Africa and The World Summit

The World Summit on sustainable development was held in Johannesburg, South Africa last September. 6,500 delegates from 185 countries discussed issues such as how economic growth could be encouraged in developing countries without further damaging the earth's environment. Topics such as improving poor countries' water and energy supplies and education systems were also discussed.

Agreements were made to halve the two billion people living without clean water by 2015, and to set up a fund to eliminate poverty worldwide. No targets were set, however, for the use of renewable energy. And the European Union and the United States did not agree to phase out their trade tariffs so the Third World could compete with them on an equal basis.

Talking the talk

In fact, nobody seems to be happy with the results of the summit. 100 of the world's top leaders were in Johannesburg (minus one) and the weeklong meeting cost an amazing $50 million. In Zambia, people have to survive on an income of less than a dollar a day. Life expectancy in that country is only 41 years. Only 64 per cent of people have access to clean drinking water. Zambia is geographically quite close to Johannesburg, South Africa. Critics of the World Summit ask whether some of the $50 million spent on the conference would have been better spent helping poor people like those living in Zambia. Others say that the Summit at least raised people's awareness of the desperate conditions Zambians and others have to live in.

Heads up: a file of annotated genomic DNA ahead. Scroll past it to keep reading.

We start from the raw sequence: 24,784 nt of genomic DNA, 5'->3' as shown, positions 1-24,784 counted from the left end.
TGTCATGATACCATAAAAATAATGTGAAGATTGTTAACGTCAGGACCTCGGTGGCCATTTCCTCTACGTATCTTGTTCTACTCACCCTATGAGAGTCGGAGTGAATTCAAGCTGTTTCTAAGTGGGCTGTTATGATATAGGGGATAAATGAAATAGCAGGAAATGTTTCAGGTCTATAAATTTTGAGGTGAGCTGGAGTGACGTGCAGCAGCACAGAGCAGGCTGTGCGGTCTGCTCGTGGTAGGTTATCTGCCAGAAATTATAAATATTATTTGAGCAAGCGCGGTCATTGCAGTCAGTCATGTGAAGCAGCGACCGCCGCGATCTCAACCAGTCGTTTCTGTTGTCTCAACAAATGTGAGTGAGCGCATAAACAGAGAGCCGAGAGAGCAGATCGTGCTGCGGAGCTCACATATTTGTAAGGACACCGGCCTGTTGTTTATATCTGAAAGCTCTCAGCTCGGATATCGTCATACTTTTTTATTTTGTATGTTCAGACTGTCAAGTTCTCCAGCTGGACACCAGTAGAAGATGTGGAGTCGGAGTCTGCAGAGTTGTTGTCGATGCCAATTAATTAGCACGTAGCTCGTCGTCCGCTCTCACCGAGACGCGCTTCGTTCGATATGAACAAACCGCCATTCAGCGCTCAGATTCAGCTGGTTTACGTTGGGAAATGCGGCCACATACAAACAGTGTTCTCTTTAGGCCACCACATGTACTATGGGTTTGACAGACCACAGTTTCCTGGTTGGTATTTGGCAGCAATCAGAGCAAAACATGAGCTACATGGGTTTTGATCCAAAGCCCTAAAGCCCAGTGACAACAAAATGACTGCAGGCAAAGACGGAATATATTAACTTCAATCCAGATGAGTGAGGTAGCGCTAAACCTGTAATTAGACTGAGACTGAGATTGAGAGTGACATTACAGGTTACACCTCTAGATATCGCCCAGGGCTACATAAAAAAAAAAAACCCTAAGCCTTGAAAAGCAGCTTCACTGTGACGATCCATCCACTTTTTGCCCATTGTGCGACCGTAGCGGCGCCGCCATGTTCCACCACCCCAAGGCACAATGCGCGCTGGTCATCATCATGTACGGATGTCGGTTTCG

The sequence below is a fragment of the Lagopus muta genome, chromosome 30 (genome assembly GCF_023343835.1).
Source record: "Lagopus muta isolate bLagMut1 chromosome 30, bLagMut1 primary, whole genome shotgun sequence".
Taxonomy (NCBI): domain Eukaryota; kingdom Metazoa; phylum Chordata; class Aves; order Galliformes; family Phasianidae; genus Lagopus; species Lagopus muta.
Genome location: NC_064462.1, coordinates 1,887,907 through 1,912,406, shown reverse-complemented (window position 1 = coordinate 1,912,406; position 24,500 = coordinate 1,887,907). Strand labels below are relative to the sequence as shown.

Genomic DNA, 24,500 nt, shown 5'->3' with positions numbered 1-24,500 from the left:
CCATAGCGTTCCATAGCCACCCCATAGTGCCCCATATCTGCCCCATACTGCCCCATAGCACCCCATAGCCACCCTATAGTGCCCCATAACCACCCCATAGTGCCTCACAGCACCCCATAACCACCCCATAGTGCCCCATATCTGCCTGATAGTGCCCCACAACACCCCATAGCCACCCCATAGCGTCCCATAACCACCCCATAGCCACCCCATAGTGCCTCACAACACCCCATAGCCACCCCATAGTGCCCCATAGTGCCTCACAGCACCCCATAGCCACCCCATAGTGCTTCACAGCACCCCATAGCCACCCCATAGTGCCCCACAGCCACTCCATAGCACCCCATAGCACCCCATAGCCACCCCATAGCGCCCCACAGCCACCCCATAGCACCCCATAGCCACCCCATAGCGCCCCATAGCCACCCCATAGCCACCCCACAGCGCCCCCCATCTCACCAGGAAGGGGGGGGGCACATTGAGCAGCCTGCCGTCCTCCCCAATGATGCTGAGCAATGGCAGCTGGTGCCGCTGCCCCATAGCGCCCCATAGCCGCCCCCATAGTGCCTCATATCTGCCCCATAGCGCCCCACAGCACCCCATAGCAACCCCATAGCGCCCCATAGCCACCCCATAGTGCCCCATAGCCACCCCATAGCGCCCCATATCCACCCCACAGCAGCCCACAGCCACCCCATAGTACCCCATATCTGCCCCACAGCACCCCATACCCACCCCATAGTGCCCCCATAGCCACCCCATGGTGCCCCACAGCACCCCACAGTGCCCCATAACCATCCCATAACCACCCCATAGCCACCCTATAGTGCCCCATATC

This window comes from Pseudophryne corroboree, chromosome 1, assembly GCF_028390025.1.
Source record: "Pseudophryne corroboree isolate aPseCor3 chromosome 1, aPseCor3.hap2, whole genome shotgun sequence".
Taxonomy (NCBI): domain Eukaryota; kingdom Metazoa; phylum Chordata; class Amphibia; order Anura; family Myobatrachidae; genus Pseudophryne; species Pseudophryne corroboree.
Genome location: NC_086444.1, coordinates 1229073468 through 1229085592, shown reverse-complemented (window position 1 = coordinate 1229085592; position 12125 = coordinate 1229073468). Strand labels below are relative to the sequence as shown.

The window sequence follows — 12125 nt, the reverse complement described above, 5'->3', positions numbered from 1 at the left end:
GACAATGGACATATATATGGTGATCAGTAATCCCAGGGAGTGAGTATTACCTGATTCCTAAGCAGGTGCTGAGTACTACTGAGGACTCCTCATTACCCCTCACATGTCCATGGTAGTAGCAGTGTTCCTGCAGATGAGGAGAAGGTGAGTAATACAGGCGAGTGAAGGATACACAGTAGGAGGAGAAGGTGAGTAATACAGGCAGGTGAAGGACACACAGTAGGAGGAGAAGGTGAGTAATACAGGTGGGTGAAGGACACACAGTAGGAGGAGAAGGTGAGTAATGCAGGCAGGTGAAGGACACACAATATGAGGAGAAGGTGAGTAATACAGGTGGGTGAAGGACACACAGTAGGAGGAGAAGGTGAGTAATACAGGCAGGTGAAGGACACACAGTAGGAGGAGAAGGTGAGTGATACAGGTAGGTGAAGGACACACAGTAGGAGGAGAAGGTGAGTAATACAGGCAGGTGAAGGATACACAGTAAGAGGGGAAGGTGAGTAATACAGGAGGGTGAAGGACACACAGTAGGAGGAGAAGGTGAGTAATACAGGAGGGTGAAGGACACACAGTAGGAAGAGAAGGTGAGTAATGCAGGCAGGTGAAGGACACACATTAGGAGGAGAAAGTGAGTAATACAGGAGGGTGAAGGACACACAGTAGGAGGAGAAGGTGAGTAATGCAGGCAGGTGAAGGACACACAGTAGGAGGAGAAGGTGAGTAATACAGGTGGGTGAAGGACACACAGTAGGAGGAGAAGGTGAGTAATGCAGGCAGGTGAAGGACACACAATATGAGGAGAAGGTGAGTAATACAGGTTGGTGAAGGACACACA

Walking the walk?

In Zimbabwe, white farmers are currently being thrown off their land. White Europeans came to that country last century and called it Rhodesia. Africans finally got their independence from the UK only in 1980. Since then Zimbabwe has got poorer, not richer. The Zimbabwean government blames the whites for the continuing poverty there; the whites blame the Zimbabwean government.

In the next few pages we look at the desperate and difficult plight of Africa. Who is to blame for their continuing poverty? Is it the ex-colonialists who left the continent in a mess? Is it the multinationals that exploit the Third World so that they can get even richer? Or is it the corrupt and incompetent governments in those countries who are doing their own people no favours at all?